So I watch as my son goes to the new guy and tells him what’s wrong, complete with hand gestures like he’s measuring off his latest catch at the lake.  I’m mortified that my kid is describing the turd, but I notice a slight look of panic on the new guy’s face.  And it makes me laugh.

After all the kids are carted off by their parents, I go up to the new guy and say, “Hey, good luck with that turd,” and give him a wink and a smile.  Yeah, that’s the kind of person I am.  In case you didn’t know by now.

The new guy launches into an ADHD frenzy about how he’s new and the other guy is new and they have no idea how to handle the situation.  They don’t know where the cleaning products are, they don’t know what to do……

So I say, “Here’s what you do:  Just go tell the lifeguards there is a turd in the men’s locker room.  They’re used to it.  They fish those things out of the pool all the time!”  I told him it was called Turd Alert.

A look of relief came over new guy’s face.  It was obvious he was NOT a parent.  He would have never been so terrified of such a bodily product if he were.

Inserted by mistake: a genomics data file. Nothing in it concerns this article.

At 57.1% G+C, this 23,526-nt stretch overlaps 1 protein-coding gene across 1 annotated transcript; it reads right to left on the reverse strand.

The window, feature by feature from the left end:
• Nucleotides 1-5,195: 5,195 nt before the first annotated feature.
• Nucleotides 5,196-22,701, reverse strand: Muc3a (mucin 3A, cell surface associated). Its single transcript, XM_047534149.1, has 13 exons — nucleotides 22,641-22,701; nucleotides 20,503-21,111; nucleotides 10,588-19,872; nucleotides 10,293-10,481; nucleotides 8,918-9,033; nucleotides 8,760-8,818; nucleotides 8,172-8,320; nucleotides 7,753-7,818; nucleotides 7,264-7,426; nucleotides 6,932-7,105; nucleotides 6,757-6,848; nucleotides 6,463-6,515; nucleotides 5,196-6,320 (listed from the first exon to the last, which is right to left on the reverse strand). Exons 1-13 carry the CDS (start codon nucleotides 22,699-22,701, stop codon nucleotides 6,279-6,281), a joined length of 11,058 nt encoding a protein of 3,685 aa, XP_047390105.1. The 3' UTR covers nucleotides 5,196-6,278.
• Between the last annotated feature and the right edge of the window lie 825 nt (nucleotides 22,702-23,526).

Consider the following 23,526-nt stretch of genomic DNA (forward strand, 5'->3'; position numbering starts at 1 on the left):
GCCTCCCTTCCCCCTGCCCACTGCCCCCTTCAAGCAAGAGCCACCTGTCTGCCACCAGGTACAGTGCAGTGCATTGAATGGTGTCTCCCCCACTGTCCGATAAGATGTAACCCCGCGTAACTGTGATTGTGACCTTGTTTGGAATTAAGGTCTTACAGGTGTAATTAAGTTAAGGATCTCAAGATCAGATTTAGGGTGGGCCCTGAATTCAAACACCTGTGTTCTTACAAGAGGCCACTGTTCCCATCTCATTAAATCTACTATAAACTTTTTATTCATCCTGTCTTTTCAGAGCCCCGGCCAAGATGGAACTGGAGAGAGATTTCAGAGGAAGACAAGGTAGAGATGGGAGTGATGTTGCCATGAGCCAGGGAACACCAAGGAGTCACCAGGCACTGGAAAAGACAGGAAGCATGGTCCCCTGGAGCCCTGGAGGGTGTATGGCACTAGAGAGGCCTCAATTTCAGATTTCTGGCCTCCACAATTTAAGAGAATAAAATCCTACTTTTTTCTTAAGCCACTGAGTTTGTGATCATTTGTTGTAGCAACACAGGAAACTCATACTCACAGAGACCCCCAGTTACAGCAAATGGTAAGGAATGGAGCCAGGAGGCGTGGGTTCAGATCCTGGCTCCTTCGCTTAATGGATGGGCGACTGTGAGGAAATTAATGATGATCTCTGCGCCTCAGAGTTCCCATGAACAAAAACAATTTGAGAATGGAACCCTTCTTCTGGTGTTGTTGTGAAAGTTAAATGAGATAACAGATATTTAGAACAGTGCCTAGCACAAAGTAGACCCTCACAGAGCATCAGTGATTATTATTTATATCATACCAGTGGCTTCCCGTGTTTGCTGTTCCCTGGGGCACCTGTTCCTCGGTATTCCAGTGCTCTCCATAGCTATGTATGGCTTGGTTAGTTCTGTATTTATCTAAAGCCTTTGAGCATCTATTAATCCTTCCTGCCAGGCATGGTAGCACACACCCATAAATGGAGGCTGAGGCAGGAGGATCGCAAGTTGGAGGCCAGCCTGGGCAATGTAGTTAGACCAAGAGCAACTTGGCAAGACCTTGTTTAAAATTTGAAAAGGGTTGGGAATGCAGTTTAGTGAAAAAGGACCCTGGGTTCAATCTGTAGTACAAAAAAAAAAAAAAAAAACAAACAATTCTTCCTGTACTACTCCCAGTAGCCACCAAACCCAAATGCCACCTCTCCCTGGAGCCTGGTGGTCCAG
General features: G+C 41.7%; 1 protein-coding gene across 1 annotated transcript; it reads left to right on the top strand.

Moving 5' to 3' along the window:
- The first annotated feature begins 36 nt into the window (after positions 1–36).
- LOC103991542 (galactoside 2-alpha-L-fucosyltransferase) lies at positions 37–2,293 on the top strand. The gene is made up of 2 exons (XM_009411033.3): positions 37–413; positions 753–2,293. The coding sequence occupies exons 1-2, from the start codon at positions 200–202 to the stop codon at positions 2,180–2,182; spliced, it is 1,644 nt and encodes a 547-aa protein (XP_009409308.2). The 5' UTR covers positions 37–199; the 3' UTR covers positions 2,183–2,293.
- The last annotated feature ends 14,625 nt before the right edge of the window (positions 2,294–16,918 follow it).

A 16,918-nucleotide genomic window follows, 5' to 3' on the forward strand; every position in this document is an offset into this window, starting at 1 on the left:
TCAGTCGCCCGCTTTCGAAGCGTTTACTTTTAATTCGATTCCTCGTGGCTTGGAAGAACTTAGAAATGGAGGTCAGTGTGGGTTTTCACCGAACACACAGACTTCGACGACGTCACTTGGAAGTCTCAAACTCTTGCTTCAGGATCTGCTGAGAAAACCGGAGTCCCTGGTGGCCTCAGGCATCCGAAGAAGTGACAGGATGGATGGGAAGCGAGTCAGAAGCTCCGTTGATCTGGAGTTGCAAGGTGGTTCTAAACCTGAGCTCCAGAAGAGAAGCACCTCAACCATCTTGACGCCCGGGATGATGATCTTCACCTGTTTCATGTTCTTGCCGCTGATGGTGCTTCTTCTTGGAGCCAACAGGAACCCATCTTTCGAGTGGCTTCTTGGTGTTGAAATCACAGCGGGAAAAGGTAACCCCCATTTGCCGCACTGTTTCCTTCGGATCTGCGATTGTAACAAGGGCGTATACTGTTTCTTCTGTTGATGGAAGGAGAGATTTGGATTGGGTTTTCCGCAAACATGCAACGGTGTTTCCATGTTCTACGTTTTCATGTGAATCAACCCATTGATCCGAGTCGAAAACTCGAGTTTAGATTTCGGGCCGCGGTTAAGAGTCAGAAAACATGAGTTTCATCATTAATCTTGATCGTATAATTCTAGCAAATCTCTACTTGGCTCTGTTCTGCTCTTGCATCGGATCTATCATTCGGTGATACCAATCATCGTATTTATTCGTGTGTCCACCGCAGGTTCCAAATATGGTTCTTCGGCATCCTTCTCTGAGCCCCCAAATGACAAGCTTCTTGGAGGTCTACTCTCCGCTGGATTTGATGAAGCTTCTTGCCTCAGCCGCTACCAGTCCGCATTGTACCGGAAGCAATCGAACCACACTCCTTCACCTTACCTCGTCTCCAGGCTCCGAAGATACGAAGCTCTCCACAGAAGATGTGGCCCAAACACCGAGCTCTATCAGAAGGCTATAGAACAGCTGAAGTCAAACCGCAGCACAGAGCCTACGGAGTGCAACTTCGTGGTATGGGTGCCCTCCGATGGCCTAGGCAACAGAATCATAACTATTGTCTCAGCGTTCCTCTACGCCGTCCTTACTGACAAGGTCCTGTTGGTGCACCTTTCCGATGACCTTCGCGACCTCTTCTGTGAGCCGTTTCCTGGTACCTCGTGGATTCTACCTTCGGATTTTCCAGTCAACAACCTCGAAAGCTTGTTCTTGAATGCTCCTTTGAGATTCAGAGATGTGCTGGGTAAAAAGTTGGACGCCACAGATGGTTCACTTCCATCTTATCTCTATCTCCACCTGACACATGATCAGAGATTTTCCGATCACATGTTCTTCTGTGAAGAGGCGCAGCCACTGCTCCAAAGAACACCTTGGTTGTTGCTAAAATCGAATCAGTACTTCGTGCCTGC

Things I’m laughing about today:  What is the new guy’s name?  I figure we are now poop buddies or something.  Did the lifeguards have to clean it up for him, or did the cleaning crew walk in to find a “present”?  Have I started an official title for such an incident at the Y?  And, what kind of person just poops on the floor and doesn’t tell anyone? 

Oh wait, that’s another story…...

One day, many moons ago, we were all outside having a grand old time doing something.  One of our kids disappeared into the house for an inordinately long period of time.  I thought I should go check on him. 

I hear a yell from the bathroom the minute I enter the house:  “Be careful!!!!  Don’t step on it!!” 

“What??!!??” I say as I walk closer to the bathroom. 

And then I see it.  There on the kitchen floor. 

“I prayed that Jesus would come and take away my mess!!” he said.  “But Jesus didn’t come!!”

I don’t think I’ve ever been so disgusted or on the verge of busting out laughing so bad before or since.

I told him Jesus wanted me to know he was having trouble with that and that’s why Jesus didn’t clean up his mess. 

But really, maybe he should have called for a lifeguard!

May all your bodily functions make someone else’s day today!

PS - this is my second blog post under nearly the same name.  Sorry, but I can't think of a better one for it.  I'm open to suggestions.  Here's the other 'It Happens!